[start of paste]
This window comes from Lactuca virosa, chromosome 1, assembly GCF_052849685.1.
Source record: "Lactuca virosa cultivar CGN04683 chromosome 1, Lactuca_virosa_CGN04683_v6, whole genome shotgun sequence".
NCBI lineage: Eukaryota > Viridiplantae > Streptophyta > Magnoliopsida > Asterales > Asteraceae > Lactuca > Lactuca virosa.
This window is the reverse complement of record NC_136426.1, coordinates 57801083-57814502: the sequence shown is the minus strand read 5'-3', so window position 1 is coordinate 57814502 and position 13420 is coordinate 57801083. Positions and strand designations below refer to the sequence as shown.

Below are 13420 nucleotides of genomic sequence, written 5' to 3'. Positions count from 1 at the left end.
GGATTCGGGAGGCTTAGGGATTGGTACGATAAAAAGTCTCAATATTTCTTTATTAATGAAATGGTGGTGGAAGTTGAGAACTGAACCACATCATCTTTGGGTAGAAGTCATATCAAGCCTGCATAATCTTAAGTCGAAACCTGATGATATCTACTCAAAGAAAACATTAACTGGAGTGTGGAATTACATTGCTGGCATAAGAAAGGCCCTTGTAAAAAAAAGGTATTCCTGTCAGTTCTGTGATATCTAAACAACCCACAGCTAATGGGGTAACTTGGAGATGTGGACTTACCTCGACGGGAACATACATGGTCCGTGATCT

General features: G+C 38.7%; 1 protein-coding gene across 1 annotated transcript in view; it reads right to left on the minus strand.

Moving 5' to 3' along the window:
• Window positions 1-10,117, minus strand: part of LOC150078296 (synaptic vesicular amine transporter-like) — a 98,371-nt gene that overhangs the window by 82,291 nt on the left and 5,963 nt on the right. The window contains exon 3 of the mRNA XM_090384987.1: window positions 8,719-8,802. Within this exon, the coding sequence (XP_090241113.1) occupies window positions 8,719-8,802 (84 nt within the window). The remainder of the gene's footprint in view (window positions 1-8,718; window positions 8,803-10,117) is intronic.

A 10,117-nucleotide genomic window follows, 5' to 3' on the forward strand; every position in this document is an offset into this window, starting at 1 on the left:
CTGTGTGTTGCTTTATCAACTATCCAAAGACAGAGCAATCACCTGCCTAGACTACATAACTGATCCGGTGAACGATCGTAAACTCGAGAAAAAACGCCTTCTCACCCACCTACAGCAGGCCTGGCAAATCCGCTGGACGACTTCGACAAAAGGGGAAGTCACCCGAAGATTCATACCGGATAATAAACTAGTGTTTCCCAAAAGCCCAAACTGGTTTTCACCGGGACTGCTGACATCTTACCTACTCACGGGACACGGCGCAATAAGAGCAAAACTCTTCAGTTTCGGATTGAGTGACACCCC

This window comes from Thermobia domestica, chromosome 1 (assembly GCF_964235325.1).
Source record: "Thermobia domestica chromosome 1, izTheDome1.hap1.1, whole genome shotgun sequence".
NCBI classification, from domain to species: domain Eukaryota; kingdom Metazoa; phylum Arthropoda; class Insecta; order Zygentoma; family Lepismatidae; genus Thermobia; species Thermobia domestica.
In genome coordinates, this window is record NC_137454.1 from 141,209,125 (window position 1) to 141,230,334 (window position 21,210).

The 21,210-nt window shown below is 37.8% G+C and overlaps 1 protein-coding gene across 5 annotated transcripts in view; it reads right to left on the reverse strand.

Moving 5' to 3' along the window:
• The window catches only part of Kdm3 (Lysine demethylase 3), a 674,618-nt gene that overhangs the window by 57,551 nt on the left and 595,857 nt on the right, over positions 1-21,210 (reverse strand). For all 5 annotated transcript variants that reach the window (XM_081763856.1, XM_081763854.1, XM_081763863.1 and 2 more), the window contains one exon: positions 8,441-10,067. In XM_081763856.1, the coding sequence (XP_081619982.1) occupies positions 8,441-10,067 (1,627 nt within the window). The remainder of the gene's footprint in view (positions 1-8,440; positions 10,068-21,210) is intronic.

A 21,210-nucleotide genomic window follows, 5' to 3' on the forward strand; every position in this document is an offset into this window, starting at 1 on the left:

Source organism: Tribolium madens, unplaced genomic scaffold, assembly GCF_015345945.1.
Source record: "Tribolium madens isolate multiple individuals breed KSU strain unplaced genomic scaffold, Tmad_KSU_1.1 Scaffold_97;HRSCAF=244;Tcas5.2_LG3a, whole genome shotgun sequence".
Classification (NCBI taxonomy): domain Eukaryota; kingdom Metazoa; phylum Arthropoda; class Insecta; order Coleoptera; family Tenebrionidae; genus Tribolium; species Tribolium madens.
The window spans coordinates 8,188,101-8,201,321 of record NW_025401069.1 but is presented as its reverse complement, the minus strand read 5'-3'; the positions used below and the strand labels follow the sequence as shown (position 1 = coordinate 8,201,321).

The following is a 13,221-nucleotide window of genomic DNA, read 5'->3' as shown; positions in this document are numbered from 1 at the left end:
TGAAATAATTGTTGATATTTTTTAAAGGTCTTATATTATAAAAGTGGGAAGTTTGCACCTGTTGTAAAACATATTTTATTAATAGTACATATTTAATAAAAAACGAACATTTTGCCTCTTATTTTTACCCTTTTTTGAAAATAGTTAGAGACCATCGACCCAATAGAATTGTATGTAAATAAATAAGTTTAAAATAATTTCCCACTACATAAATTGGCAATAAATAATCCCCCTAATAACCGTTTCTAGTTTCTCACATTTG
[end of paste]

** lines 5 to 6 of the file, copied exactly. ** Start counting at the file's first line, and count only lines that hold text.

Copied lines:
Below are 13420 nucleotides of genomic sequence, written 5' to 3'. Positions count from 1 at the left end.
GGATTCGGGAGGCTTAGGGATTGGTACGATAAAAAGTCTCAATATTTCTTTATTAATGAAATGGTGGTGGAAGTTGAGAACTGAACCACATCATCTTTGGGTAGAAGTCATATCAAGCCTGCATAATCTTAAGTCGAAACCTGATGATATCTACTCAAAGAAAACATTAACTGGAGTGTGGAATTACATTGCTGGCATAAGAAAGGCCCTTGTAAAAAAAAGGTATTCCTGTCAGTTCTGTGATATCTAAACAACCCACAGCTAATGGGGTAACTTGGAGATGTGGACTTACCTCGACGGGAACATACATGGTCCGTGATCT